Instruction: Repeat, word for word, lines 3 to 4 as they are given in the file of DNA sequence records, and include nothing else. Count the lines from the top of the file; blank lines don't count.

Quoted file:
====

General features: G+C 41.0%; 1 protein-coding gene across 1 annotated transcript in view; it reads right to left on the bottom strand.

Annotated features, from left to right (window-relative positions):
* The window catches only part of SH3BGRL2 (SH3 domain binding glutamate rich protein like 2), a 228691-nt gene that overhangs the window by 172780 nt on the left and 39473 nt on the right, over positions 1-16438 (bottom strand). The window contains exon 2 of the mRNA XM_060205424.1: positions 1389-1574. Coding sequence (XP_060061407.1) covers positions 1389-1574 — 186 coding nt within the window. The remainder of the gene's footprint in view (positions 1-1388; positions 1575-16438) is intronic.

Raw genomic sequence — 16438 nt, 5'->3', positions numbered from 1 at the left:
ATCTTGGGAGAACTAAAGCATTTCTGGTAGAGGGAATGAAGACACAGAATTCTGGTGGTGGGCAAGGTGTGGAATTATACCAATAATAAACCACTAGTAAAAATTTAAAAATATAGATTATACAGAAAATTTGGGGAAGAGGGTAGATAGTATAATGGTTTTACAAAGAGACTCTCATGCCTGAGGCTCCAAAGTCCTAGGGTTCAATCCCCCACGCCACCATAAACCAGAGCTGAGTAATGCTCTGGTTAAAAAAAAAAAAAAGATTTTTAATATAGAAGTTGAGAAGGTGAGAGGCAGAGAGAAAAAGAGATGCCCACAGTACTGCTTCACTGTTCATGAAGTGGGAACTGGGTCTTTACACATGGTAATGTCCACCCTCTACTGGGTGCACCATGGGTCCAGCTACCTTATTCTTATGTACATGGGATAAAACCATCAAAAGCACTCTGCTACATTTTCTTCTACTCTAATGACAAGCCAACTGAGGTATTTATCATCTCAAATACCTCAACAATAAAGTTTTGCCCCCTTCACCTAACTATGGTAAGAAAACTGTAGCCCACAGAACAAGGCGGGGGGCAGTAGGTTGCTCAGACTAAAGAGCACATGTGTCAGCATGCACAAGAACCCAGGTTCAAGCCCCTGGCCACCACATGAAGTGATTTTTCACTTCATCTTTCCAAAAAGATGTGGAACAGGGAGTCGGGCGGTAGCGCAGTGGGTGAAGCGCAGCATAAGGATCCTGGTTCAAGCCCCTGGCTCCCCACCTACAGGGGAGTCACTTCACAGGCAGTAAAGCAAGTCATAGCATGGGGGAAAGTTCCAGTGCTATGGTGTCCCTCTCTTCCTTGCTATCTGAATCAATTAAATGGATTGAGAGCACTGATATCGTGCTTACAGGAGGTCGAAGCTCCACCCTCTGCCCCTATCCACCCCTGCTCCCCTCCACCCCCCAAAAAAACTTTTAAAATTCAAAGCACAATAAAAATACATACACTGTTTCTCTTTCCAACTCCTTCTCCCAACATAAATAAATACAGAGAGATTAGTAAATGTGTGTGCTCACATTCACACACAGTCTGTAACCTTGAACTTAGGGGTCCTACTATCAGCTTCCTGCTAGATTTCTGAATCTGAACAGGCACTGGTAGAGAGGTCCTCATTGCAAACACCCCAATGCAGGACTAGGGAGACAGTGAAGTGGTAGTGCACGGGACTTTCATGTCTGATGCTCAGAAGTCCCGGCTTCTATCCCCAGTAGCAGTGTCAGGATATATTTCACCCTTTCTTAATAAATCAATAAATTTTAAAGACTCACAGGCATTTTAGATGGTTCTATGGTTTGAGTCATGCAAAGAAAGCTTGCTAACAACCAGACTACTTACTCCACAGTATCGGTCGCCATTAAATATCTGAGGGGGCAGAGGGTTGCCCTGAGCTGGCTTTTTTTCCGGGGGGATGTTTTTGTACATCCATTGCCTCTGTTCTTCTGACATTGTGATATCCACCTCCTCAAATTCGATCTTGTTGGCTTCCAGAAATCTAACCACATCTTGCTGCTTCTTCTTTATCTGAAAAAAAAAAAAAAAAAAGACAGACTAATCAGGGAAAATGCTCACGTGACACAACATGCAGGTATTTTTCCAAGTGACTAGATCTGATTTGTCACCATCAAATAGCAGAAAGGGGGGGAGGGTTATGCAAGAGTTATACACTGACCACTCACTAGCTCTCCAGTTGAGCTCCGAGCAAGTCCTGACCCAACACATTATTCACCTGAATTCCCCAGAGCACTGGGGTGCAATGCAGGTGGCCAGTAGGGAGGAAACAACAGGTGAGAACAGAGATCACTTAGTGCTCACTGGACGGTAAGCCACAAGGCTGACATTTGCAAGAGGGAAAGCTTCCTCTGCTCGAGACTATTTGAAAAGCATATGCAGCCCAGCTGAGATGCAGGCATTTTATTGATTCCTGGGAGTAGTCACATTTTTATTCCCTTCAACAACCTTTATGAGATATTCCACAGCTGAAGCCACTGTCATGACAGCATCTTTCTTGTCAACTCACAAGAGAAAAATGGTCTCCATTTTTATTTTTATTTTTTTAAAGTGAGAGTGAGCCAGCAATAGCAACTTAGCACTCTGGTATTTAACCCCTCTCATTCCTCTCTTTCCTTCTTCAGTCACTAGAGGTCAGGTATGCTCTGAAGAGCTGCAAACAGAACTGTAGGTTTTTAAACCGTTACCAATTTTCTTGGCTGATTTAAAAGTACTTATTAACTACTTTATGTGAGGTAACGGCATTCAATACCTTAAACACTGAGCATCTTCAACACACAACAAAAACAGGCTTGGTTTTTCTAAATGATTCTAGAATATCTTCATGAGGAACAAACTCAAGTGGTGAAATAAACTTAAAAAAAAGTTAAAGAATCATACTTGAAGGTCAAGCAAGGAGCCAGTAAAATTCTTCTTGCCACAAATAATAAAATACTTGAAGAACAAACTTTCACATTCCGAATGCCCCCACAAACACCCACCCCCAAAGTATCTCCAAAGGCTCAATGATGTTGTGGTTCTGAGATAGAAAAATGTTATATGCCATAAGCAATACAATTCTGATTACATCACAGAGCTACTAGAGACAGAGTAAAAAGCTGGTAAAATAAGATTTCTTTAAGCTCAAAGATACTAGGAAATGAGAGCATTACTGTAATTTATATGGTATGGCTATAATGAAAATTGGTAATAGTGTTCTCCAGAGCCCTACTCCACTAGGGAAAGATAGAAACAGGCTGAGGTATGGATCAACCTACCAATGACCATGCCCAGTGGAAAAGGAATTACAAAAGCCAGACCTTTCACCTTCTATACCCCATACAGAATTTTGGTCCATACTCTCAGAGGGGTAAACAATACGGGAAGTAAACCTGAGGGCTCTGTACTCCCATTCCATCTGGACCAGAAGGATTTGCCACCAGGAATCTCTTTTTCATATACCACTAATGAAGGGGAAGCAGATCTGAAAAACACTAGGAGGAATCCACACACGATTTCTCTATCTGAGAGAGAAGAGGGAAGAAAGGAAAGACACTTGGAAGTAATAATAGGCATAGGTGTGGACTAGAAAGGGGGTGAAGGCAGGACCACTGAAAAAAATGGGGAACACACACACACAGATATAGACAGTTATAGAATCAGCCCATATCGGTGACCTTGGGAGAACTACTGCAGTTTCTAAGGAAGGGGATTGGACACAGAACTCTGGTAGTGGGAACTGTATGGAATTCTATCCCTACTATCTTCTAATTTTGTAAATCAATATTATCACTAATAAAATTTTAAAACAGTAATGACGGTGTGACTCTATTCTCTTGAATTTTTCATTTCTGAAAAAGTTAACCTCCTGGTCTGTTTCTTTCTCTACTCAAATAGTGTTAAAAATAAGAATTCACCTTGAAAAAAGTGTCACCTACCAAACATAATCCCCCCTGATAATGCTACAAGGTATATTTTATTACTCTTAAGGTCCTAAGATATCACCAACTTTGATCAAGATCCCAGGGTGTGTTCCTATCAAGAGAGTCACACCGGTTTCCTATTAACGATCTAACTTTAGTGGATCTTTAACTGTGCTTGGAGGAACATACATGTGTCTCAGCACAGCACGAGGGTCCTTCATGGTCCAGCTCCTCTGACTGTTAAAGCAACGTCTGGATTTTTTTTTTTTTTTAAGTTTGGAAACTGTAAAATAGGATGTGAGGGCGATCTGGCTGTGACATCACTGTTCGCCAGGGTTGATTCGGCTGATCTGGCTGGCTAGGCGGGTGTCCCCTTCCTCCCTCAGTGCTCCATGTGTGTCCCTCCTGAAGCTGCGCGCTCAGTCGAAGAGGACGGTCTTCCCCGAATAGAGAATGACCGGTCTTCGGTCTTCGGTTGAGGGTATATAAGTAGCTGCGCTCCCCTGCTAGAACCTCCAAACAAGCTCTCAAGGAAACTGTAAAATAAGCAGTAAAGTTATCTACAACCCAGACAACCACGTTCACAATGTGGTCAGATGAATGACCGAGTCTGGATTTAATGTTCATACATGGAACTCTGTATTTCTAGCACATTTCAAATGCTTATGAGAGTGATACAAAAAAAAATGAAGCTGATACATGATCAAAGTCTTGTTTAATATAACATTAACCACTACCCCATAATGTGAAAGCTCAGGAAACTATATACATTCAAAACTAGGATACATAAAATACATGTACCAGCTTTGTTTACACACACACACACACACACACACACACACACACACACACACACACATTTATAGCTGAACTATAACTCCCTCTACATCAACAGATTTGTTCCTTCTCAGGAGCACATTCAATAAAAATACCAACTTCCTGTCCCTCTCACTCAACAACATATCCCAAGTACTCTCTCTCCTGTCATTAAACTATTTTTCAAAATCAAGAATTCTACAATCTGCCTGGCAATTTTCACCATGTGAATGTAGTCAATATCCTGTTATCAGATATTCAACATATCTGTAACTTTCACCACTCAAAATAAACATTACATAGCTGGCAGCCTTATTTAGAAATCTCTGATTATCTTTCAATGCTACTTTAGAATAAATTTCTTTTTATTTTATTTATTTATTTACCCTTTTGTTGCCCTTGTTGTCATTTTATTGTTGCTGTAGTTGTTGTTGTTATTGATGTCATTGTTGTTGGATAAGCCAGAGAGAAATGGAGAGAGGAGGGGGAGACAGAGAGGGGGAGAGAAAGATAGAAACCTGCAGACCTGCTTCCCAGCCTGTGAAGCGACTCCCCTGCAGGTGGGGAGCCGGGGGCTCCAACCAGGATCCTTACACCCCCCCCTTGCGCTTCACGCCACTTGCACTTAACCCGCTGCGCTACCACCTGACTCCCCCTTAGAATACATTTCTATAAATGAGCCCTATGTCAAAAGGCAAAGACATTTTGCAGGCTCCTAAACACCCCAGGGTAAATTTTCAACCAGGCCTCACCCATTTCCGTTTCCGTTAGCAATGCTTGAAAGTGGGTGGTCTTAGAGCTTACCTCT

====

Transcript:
* The window catches only part of SH3BGRL2 (SH3 domain binding glutamate rich protein like 2), a 228691-nt gene that overhangs the window by 172780 nt on the left and 39473 nt on the right, over positions 1-16438 (bottom strand). The window contains exon 2 of the mRNA XM_060205424.1: positions 1389-1574. Coding sequence (XP_060061407.1) covers positions 1389-1574 — 186 coding nt within the window. The remainder of the gene's footprint in view (positions 1-1388; positions 1575-16438) is intronic.

Raw genomic sequence — 16438 nt, 5'->3', positions numbered from 1 at the left: